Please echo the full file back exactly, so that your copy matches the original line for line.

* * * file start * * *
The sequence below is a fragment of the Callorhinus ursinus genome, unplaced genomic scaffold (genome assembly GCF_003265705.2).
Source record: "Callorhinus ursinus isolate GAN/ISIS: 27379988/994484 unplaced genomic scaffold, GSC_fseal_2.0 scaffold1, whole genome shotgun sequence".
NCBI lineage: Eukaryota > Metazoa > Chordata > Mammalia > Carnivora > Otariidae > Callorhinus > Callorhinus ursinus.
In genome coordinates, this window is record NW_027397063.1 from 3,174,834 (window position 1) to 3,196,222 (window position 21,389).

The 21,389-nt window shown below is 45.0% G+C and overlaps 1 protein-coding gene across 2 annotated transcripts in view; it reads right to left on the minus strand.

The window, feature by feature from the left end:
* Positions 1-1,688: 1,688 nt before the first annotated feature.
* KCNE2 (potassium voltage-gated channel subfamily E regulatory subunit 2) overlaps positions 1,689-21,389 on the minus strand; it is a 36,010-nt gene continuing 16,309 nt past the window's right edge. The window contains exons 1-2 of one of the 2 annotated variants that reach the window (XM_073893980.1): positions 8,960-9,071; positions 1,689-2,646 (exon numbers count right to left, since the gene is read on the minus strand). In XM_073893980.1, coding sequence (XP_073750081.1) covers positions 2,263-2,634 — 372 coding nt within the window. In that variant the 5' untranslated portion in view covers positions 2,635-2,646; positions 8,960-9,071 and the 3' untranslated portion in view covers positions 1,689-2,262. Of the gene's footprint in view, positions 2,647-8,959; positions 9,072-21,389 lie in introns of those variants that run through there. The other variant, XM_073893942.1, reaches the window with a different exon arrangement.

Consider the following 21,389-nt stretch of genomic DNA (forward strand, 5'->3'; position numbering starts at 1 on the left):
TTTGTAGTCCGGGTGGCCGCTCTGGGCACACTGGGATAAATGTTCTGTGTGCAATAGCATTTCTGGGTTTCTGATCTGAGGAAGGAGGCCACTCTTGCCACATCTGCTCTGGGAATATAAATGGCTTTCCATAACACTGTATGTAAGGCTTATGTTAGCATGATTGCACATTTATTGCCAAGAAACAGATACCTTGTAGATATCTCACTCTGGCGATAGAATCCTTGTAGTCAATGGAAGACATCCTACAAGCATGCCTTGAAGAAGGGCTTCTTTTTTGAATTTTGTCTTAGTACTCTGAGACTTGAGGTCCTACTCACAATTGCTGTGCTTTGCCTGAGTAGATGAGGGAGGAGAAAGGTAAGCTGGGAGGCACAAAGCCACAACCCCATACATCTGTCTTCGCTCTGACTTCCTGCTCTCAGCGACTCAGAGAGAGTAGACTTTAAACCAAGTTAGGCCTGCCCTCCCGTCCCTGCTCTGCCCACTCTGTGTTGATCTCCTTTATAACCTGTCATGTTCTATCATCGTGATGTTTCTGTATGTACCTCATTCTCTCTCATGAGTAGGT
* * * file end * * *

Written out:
The sequence below is a fragment of the Callorhinus ursinus genome, unplaced genomic scaffold (genome assembly GCF_003265705.2).
Source record: "Callorhinus ursinus isolate GAN/ISIS: 27379988/994484 unplaced genomic scaffold, GSC_fseal_2.0 scaffold1, whole genome shotgun sequence".
NCBI lineage: Eukaryota > Metazoa > Chordata > Mammalia > Carnivora > Otariidae > Callorhinus > Callorhinus ursinus.
In genome coordinates, this window is record NW_027397063.1 from 3,174,834 (window position 1) to 3,196,222 (window position 21,389).

The 21,389-nt window shown below is 45.0% G+C and overlaps 1 protein-coding gene across 2 annotated transcripts in view; it reads right to left on the minus strand.

The window, feature by feature from the left end:
* Positions 1-1,688: 1,688 nt before the first annotated feature.
* KCNE2 (potassium voltage-gated channel subfamily E regulatory subunit 2) overlaps positions 1,689-21,389 on the minus strand; it is a 36,010-nt gene continuing 16,309 nt past the window's right edge. The window contains exons 1-2 of one of the 2 annotated variants that reach the window (XM_073893980.1): positions 8,960-9,071; positions 1,689-2,646 (exon numbers count right to left, since the gene is read on the minus strand). In XM_073893980.1, coding sequence (XP_073750081.1) covers positions 2,263-2,634 — 372 coding nt within the window. In that variant the 5' untranslated portion in view covers positions 2,635-2,646; positions 8,960-9,071 and the 3' untranslated portion in view covers positions 1,689-2,262. Of the gene's footprint in view, positions 2,647-8,959; positions 9,072-21,389 lie in introns of those variants that run through there. The other variant, XM_073893942.1, reaches the window with a different exon arrangement.

Consider the following 21,389-nt stretch of genomic DNA (forward strand, 5'->3'; position numbering starts at 1 on the left):
TTTGTAGTCCGGGTGGCCGCTCTGGGCACACTGGGATAAATGTTCTGTGTGCAATAGCATTTCTGGGTTTCTGATCTGAGGAAGGAGGCCACTCTTGCCACATCTGCTCTGGGAATATAAATGGCTTTCCATAACACTGTATGTAAGGCTTATGTTAGCATGATTGCACATTTATTGCCAAGAAACAGATACCTTGTAGATATCTCACTCTGGCGATAGAATCCTTGTAGTCAATGGAAGACATCCTACAAGCATGCCTTGAAGAAGGGCTTCTTTTTTGAATTTTGTCTTAGTACTCTGAGACTTGAGGTCCTACTCACAATTGCTGTGCTTTGCCTGAGTAGATGAGGGAGGAGAAAGGTAAGCTGGGAGGCACAAAGCCACAACCCCATACATCTGTCTTCGCTCTGACTTCCTGCTCTCAGCGACTCAGAGAGAGTAGACTTTAAACCAAGTTAGGCCTGCCCTCCCGTCCCTGCTCTGCCCACTCTGTGTTGATCTCCTTTATAACCTGTCATGTTCTATCATCGTGATGTTTCTGTATGTACCTCATTCTCTCTCATGAGTAGGT